Two other journalists were also targeted with car bombs that year, as was the Lebanese Defense Minister Elias Murr. Three more members of parliament — all critics of the Syrian regime — would be assassinated in the next two years, along with a terrorism investigator from Lebanon’s Internal Security Force who had been investigating Hariri’s murder. In addition, the publisher and activist Lokman Slim was executed less than a year after receiving death threats containing Hezbollah slogans. Slim said that should anything happen to him, he held Hezbollah and their allies Amal culpable. Of all the people attacked, only Murr was notably pro-Syrian.
THE ROLE OF AMNESTY
The use of political assassinations in Lebanon is not exceptional. Like elsewhere in the world, they are used as a tool to protect privilege and political power. In Lebanon, that power is most notably represented by Hezbollah, the only political actor to retain its arsenal of weapons after the civil war ended. Only Hariri’s assassination would arguably undergo a serious investigation and judicial process out of these assassinations.
The Hariri trial took place because of UN intervention in the form of the Special Tribunal for Lebanon. Lebanon’s High Judicial Council, a body that recommends judges to specific courts, is neither independent in its appointments — 8 of 10 are chosen by the executive branch — nor in its financing, which comes from the Justice Ministry. Their decisions are also not subject to appeal. Moreover, all three men convicted of planning Hariri’s murder were Hezbollah operatives. So it took an international tribunal to do what a Lebanese court never could. And it still took 15 years.
The amnesty declaration strips Lebanon of justice in the past, and the politically weighted judicial system often robs it in the present and kills expectations that it may, one day, rear its head in the future.
Many in Lebanon have memories of violence, even massacres. But those crimes can never turn into anything more than memories. The amnesty declaration strips Lebanon of justice in the past, and the politically weighted judicial system often robs it in the present and kills expectations that it may, one day, rear its head in the future. The hopelessness is also due to the fact that while Hezbollah and their pro-Syrian allies might be the prime suspects behind many of the political killings, their political opponents are not willing to publicly stand against them. That may be because political figures who have shown a willingness to play the game and maintain the status quo can enrich themselves via the state’s coffers, increase their political power, or both. On the other hand, bravery might be rewarded with political isolation, smears from one of the country’s many politically owned media channels, or a footnote on a Wikipedia page as the country’s latest unsolved political murder. For example, in 2013, an explosion rocked central Beirut killing eight people, including Mohammad Chatah, a former aide to senior figures in Hariri’s Future Movement and a former finance minister. Chatah’s former employers told one of his sons that the killers were known and would be arrested. Yet, there has been no progress almost nine years later.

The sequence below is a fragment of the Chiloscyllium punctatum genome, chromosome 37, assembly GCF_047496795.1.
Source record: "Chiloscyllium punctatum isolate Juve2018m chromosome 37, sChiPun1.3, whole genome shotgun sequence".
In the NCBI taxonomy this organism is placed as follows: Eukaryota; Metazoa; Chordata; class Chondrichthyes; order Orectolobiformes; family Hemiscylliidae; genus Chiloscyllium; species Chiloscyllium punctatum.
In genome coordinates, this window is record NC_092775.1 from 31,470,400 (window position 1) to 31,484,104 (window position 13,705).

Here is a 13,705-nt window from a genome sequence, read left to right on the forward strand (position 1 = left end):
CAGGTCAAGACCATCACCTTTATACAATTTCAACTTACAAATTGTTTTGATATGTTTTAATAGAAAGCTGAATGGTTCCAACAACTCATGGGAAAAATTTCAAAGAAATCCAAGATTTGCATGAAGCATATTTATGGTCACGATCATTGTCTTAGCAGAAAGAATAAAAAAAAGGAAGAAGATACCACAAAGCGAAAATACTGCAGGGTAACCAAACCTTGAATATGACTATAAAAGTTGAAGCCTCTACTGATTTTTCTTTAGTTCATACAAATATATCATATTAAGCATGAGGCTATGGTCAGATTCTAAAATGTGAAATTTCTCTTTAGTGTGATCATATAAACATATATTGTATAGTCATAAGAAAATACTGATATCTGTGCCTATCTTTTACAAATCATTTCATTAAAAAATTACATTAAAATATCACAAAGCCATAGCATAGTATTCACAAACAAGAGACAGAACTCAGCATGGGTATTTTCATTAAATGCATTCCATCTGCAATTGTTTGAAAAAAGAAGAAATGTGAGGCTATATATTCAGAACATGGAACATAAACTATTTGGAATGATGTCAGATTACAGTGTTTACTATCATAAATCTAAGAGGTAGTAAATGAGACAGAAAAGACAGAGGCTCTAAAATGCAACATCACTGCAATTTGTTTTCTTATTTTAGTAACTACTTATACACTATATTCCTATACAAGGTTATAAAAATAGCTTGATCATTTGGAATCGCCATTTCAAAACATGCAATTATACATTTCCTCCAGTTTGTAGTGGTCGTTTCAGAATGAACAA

“It was a political decision not to pursue those answers,” a former minister of the interior and member of the Future Movement told Chatah’s son in 2019. “The situation in this country does not work in favor of men like your father. And regardless, it was beyond my control.”